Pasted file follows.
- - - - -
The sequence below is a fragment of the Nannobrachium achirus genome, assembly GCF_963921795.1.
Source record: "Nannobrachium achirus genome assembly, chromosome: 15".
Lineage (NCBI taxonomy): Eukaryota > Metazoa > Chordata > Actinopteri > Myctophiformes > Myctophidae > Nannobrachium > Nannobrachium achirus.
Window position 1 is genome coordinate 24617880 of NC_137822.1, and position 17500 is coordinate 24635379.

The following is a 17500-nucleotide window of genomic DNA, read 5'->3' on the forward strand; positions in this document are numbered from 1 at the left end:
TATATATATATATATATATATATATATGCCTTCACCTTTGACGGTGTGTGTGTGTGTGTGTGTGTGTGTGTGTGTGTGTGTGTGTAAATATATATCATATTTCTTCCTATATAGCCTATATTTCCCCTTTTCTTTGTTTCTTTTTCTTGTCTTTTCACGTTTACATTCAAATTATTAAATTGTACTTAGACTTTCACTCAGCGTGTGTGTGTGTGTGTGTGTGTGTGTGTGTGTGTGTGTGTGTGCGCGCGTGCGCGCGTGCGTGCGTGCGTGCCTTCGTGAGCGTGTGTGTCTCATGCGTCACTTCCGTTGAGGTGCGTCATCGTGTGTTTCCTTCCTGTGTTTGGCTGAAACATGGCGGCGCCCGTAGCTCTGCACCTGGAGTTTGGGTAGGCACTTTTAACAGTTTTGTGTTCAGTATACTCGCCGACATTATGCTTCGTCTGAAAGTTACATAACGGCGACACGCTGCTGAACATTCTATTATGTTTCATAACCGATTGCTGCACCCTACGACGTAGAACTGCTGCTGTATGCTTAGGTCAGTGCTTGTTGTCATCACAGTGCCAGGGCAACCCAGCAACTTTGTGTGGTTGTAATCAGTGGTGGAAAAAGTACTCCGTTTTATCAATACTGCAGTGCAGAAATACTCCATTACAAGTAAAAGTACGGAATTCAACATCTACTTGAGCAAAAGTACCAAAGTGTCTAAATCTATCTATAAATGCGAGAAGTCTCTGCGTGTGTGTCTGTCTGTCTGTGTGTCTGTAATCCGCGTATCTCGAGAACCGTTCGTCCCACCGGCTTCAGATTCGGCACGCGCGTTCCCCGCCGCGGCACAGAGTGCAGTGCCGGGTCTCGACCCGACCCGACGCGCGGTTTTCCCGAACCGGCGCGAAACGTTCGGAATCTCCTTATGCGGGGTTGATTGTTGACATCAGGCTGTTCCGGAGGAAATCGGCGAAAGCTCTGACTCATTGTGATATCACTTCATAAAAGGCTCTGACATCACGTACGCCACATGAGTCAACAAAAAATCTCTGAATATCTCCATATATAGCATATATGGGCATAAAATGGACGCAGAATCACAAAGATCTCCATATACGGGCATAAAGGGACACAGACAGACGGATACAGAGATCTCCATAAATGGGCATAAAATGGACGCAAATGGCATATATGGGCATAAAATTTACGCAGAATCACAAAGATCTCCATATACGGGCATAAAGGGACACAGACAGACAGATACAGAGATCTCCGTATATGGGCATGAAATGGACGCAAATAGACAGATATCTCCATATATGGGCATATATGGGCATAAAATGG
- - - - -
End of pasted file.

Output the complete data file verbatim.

The sequence below is a fragment of the Nannobrachium achirus genome, assembly GCF_963921795.1.
Source record: "Nannobrachium achirus genome assembly, chromosome: 15".
Lineage (NCBI taxonomy): Eukaryota > Metazoa > Chordata > Actinopteri > Myctophiformes > Myctophidae > Nannobrachium > Nannobrachium achirus.
Window position 1 is genome coordinate 24617880 of NC_137822.1, and position 17500 is coordinate 24635379.

The following is a 17500-nucleotide window of genomic DNA, read 5'->3' on the forward strand; positions in this document are numbered from 1 at the left end:
TATATATATATATATATATATATATATGCCTTCACCTTTGACGGTGTGTGTGTGTGTGTGTGTGTGTGTGTGTGTGTGTGTGTGTAAATATATATCATATTTCTTCCTATATAGCCTATATTTCCCCTTTTCTTTGTTTCTTTTTCTTGTCTTTTCACGTTTACATTCAAATTATTAAATTGTACTTAGACTTTCACTCAGCGTGTGTGTGTGTGTGTGTGTGTGTGTGTGTGTGTGTGTGTGTGCGCGCGTGCGCGCGTGCGTGCGTGCGTGCCTTCGTGAGCGTGTGTGTCTCATGCGTCACTTCCGTTGAGGTGCGTCATCGTGTGTTTCCTTCCTGTGTTTGGCTGAAACATGGCGGCGCCCGTAGCTCTGCACCTGGAGTTTGGGTAGGCACTTTTAACAGTTTTGTGTTCAGTATACTCGCCGACATTATGCTTCGTCTGAAAGTTACATAACGGCGACACGCTGCTGAACATTCTATTATGTTTCATAACCGATTGCTGCACCCTACGACGTAGAACTGCTGCTGTATGCTTAGGTCAGTGCTTGTTGTCATCACAGTGCCAGGGCAACCCAGCAACTTTGTGTGGTTGTAATCAGTGGTGGAAAAAGTACTCCGTTTTATCAATACTGCAGTGCAGAAATACTCCATTACAAGTAAAAGTACGGAATTCAACATCTACTTGAGCAAAAGTACCAAAGTGTCTAAATCTATCTATAAATGCGAGAAGTCTCTGCGTGTGTGTCTGTCTGTCTGTGTGTCTGTAATCCGCGTATCTCGAGAACCGTTCGTCCCACCGGCTTCAGATTCGGCACGCGCGTTCCCCGCCGCGGCACAGAGTGCAGTGCCGGGTCTCGACCCGACCCGACGCGCGGTTTTCCCGAACCGGCGCGAAACGTTCGGAATCTCCTTATGCGGGGTTGATTGTTGACATCAGGCTGTTCCGGAGGAAATCGGCGAAAGCTCTGACTCATTGTGATATCACTTCATAAAAGGCTCTGACATCACGTACGCCACATGAGTCAACAAAAAATCTCTGAATATCTCCATATATAGCATATATGGGCATAAAATGGACGCAGAATCACAAAGATCTCCATATACGGGCATAAAGGGACACAGACAGACGGATACAGAGATCTCCATAAATGGGCATAAAATGGACGCAAATGGCATATATGGGCATAAAATTTACGCAGAATCACAAAGATCTCCATATACGGGCATAAAGGGACACAGACAGACAGATACAGAGATCTCCGTATATGGGCATGAAATGGACGCAAATAGACAGATATCTCCATATATGGGCATATATGGGCATAAAATGG